How big is 70 inches? Actually, that's rounded up: the Sharp Aquos Quattron LC-70LE735X TV measures 'only' 69.5 inches. Which, in modern Australian, is 176.6cm.
A big LCD TV is typically 55 inches (140cm), so this is a big step up, considering that we have reviewed projection screens measuring 75 inches.
And seeing as how this TV is roughly the same price as some 55-inchers that we've been reviewing lately, it makes it pretty good value. That is, if what you want is just a big TV, and not much network stuff or 3D. This TV is firmly limited to 2D operation.
The depth of the screen, over the bulk of the panel, is a little less than what the specifications imply, since the quoted 89mm refers to the swelling at the bottom that is needed for its non-swivelling desktop stand. For the most part, it is 52mm thick. The frame surrounding the picture is 35mm wide.
The normal connectivity is offered: four HDMI inputs, plus composite and component video and analogue audio. There are three USB sockets and an RJ45 for Ethernet. Wi-Fi is not built in, but the TV supports it with an optional Sharp USB Wi-Fi dongle. Audio out is provided via optical digital and a 3.5mm headphone socket.
Aside from sheer size, the point of difference that Sharp has over all other brands is suggested by that 'Quattron' designator. This TV uses four sub-pixels, per pixel, unlike the three used by everyone else. Each pixel in a TV is created by three (or in this case, four) sub-pixels of different colours, normally one red, one green and one blue, thus the common RGB designation. Different intensities of these sub-pixels render the single combined dot of colour that we see; a colour that might be olive, puce or apricot.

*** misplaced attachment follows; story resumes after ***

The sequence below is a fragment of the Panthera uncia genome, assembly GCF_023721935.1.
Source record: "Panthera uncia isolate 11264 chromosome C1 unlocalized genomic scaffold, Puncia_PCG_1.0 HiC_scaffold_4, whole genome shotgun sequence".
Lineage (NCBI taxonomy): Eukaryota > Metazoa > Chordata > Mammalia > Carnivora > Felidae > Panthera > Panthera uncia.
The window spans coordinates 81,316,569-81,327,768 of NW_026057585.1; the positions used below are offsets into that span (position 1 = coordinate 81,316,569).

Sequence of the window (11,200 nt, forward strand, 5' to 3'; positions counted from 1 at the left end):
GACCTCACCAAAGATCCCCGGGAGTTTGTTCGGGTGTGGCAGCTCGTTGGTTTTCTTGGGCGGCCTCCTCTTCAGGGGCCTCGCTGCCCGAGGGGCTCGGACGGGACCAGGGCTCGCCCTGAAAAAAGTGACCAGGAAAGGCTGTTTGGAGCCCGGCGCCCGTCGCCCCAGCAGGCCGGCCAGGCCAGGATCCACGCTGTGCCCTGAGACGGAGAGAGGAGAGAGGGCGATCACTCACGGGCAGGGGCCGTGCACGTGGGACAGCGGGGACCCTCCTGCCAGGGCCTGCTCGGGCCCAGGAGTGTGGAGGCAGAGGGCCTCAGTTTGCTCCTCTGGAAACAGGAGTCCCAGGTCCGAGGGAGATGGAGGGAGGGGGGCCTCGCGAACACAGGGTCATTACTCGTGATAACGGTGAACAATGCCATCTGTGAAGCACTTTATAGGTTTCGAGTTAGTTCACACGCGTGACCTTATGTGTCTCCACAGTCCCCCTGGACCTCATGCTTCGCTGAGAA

The Quattron offers RGBY. That's the same RGB, to which it adds yellow.
As it happens, the RGB palette offers a 'gamut' of colour shades somewhat less than what we are capable of seeing, so, ideally, the addition of a fourth colour could make for a bigger gamut.
As it happens, the Quattron system can't really help here, for two reasons. First, yellow is the part of the colour gamut where the RGB system offers quite close to complete coverage. Had the additional colour extended the gamut beyond the green/blue gamut boundary ... well, there's a lot of room there for colours that we do not see on our TV screens.
Second, the great bulk of the video source content you are likely to see — including DVD, digital TV and Blu-ray — use the RGB model. Any extension of this gamut by the TV's processor must be a guess, because the information isn't there.